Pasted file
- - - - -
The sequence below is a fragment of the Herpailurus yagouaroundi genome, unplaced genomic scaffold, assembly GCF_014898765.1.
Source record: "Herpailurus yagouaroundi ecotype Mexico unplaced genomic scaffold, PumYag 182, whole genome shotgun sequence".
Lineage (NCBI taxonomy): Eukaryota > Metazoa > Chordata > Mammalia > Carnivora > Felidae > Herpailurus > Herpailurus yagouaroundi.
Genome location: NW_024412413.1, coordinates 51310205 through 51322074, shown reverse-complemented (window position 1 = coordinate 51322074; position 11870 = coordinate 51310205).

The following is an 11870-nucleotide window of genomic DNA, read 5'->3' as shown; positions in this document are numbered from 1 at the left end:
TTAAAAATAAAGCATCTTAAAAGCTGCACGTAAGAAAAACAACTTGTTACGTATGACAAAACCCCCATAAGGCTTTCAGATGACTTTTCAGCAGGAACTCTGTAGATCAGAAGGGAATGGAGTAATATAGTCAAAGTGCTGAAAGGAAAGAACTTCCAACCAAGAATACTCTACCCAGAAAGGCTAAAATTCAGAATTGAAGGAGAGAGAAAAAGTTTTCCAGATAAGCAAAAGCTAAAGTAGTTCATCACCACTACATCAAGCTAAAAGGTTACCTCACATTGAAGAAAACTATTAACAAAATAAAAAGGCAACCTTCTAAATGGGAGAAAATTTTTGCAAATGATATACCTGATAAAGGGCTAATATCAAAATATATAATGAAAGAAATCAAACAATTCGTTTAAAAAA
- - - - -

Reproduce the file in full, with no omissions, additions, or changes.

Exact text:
The sequence below is a fragment of the Herpailurus yagouaroundi genome, unplaced genomic scaffold, assembly GCF_014898765.1.
Source record: "Herpailurus yagouaroundi ecotype Mexico unplaced genomic scaffold, PumYag 182, whole genome shotgun sequence".
Lineage (NCBI taxonomy): Eukaryota > Metazoa > Chordata > Mammalia > Carnivora > Felidae > Herpailurus > Herpailurus yagouaroundi.
Genome location: NW_024412413.1, coordinates 51310205 through 51322074, shown reverse-complemented (window position 1 = coordinate 51322074; position 11870 = coordinate 51310205).

The following is an 11870-nucleotide window of genomic DNA, read 5'->3' as shown; positions in this document are numbered from 1 at the left end:
TTAAAAATAAAGCATCTTAAAAGCTGCACGTAAGAAAAACAACTTGTTACGTATGACAAAACCCCCATAAGGCTTTCAGATGACTTTTCAGCAGGAACTCTGTAGATCAGAAGGGAATGGAGTAATATAGTCAAAGTGCTGAAAGGAAAGAACTTCCAACCAAGAATACTCTACCCAGAAAGGCTAAAATTCAGAATTGAAGGAGAGAGAAAAAGTTTTCCAGATAAGCAAAAGCTAAAGTAGTTCATCACCACTACATCAAGCTAAAAGGTTACCTCACATTGAAGAAAACTATTAACAAAATAAAAAGGCAACCTTCTAAATGGGAGAAAATTTTTGCAAATGATATACCTGATAAAGGGCTAATATCAAAATATATAATGAAAGAAATCAAACAATTCGTTTAAAAAA